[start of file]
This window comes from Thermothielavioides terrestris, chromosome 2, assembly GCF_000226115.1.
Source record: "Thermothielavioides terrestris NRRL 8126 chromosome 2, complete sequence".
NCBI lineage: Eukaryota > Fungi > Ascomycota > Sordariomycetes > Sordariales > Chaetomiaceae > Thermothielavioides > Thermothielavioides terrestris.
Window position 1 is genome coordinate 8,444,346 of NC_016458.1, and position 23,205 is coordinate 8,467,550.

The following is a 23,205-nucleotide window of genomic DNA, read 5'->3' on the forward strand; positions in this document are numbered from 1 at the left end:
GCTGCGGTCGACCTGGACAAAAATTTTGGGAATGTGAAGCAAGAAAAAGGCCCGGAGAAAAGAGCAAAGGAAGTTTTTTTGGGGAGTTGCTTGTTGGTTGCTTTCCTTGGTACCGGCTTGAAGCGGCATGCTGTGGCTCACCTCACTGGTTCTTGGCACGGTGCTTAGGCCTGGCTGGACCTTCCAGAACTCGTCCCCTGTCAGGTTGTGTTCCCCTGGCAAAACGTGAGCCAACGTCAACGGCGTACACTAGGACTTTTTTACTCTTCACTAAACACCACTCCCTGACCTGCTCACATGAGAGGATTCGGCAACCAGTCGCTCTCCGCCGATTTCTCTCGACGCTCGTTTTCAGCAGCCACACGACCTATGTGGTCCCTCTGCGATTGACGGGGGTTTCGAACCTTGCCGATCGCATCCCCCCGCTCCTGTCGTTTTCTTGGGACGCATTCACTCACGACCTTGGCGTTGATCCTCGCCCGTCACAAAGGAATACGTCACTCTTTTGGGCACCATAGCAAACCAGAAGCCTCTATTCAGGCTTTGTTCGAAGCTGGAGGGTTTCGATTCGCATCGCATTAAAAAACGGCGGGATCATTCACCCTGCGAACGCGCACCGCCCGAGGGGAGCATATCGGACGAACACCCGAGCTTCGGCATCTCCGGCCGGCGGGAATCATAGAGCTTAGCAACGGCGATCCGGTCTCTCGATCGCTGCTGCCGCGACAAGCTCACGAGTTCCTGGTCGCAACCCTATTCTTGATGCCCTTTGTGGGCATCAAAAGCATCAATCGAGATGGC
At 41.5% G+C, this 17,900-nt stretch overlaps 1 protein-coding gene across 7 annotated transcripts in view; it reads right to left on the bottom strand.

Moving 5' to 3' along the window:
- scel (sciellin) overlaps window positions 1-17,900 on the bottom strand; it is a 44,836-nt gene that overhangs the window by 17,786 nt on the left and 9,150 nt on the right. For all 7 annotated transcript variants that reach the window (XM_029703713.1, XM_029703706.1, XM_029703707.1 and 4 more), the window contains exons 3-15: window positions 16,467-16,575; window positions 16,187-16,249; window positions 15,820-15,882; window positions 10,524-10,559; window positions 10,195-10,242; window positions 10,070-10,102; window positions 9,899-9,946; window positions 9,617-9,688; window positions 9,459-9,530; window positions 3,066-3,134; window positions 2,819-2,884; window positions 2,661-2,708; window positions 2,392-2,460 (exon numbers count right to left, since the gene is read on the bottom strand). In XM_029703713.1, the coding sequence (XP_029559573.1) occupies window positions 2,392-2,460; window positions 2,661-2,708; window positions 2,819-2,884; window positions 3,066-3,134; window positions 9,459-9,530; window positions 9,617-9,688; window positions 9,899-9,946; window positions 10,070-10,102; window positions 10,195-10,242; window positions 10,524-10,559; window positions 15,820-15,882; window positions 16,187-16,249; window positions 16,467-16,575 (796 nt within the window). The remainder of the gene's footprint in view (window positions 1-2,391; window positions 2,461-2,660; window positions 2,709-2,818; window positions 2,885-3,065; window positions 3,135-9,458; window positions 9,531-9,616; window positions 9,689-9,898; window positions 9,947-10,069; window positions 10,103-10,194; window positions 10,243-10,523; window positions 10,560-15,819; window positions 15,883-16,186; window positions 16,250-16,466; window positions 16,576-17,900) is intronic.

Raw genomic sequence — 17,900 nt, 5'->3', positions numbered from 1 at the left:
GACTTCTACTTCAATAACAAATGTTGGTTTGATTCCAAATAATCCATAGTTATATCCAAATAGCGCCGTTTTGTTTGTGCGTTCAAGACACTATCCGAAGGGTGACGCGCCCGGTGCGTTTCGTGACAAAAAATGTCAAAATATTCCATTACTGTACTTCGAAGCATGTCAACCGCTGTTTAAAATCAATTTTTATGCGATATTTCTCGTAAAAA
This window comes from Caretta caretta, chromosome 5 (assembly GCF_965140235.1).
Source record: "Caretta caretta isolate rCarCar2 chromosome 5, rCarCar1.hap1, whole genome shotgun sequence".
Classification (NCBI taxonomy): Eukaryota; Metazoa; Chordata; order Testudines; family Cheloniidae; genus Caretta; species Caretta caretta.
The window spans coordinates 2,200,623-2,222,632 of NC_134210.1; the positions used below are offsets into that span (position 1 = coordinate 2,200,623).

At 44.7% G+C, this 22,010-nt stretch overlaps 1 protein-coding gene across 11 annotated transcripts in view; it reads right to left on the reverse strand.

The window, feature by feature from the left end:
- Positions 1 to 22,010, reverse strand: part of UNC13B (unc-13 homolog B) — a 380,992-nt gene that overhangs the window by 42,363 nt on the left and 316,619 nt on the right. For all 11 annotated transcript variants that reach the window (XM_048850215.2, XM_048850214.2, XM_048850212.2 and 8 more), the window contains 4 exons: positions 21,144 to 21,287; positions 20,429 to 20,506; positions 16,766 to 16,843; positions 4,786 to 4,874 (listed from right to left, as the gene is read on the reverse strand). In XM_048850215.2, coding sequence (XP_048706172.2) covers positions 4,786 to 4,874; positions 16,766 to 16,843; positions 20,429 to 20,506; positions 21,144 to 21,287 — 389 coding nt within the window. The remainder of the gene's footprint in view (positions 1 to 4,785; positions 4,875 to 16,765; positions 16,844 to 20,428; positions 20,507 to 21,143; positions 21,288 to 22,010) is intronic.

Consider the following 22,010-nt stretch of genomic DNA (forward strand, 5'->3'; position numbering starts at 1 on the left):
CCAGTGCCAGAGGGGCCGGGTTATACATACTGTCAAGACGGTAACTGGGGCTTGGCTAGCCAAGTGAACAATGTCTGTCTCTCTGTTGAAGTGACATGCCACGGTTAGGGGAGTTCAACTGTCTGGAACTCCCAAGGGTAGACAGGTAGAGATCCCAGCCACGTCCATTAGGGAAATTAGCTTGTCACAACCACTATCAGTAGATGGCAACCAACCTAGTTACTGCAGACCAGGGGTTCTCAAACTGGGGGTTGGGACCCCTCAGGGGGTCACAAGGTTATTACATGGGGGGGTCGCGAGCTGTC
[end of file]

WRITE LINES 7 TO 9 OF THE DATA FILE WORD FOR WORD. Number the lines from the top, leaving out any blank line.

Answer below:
At 41.5% G+C, this 17,900-nt stretch overlaps 1 protein-coding gene across 7 annotated transcripts in view; it reads right to left on the bottom strand.

Moving 5' to 3' along the window:
- scel (sciellin) overlaps window positions 1-17,900 on the bottom strand; it is a 44,836-nt gene that overhangs the window by 17,786 nt on the left and 9,150 nt on the right. For all 7 annotated transcript variants that reach the window (XM_029703713.1, XM_029703706.1, XM_029703707.1 and 4 more), the window contains exons 3-15: window positions 16,467-16,575; window positions 16,187-16,249; window positions 15,820-15,882; window positions 10,524-10,559; window positions 10,195-10,242; window positions 10,070-10,102; window positions 9,899-9,946; window positions 9,617-9,688; window positions 9,459-9,530; window positions 3,066-3,134; window positions 2,819-2,884; window positions 2,661-2,708; window positions 2,392-2,460 (exon numbers count right to left, since the gene is read on the bottom strand). In XM_029703713.1, the coding sequence (XP_029559573.1) occupies window positions 2,392-2,460; window positions 2,661-2,708; window positions 2,819-2,884; window positions 3,066-3,134; window positions 9,459-9,530; window positions 9,617-9,688; window positions 9,899-9,946; window positions 10,070-10,102; window positions 10,195-10,242; window positions 10,524-10,559; window positions 15,820-15,882; window positions 16,187-16,249; window positions 16,467-16,575 (796 nt within the window). The remainder of the gene's footprint in view (window positions 1-2,391; window positions 2,461-2,660; window positions 2,709-2,818; window positions 2,885-3,065; window positions 3,135-9,458; window positions 9,531-9,616; window positions 9,689-9,898; window positions 9,947-10,069; window positions 10,103-10,194; window positions 10,243-10,523; window positions 10,560-15,819; window positions 15,883-16,186; window positions 16,250-16,466; window positions 16,576-17,900) is intronic.